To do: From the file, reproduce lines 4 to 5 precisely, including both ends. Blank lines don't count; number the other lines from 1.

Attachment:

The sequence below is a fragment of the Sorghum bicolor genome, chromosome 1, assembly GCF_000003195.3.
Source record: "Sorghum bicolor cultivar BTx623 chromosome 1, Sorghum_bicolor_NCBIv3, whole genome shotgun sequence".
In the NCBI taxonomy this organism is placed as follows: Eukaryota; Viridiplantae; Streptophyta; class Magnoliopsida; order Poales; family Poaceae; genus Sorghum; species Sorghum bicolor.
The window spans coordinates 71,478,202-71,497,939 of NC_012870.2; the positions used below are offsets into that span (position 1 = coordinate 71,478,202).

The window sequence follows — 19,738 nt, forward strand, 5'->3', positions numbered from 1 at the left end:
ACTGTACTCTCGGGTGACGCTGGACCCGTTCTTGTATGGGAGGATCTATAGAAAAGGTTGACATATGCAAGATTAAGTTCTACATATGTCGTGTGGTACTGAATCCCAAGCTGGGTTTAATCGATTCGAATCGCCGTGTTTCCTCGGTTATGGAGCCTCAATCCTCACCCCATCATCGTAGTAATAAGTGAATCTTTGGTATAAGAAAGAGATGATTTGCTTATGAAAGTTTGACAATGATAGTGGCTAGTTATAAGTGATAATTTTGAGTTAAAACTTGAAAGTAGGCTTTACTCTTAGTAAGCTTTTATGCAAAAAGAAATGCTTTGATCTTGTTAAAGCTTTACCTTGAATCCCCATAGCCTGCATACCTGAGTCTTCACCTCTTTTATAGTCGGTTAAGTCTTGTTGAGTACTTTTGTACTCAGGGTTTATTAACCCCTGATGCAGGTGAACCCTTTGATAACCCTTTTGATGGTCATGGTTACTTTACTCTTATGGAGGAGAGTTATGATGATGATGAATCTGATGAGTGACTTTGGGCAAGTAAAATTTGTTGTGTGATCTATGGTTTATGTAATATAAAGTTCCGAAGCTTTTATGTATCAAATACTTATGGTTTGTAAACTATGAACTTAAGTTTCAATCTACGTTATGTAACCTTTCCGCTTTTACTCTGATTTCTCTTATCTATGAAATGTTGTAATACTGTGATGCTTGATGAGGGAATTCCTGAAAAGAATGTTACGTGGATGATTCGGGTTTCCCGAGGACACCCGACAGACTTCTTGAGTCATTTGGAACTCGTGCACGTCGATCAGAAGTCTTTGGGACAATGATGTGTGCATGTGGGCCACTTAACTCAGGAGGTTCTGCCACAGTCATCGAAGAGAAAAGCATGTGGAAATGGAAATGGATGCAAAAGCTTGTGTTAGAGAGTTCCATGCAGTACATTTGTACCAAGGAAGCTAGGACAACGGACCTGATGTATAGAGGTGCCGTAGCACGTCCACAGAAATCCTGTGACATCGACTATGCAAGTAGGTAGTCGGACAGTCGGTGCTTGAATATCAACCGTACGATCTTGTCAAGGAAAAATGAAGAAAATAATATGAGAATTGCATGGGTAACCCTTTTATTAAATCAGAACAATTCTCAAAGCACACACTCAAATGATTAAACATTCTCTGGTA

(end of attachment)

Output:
The window spans coordinates 71,478,202-71,497,939 of NC_012870.2; the positions used below are offsets into that span (position 1 = coordinate 71,478,202).

The window sequence follows — 19,738 nt, forward strand, 5'->3', positions numbered from 1 at the left end: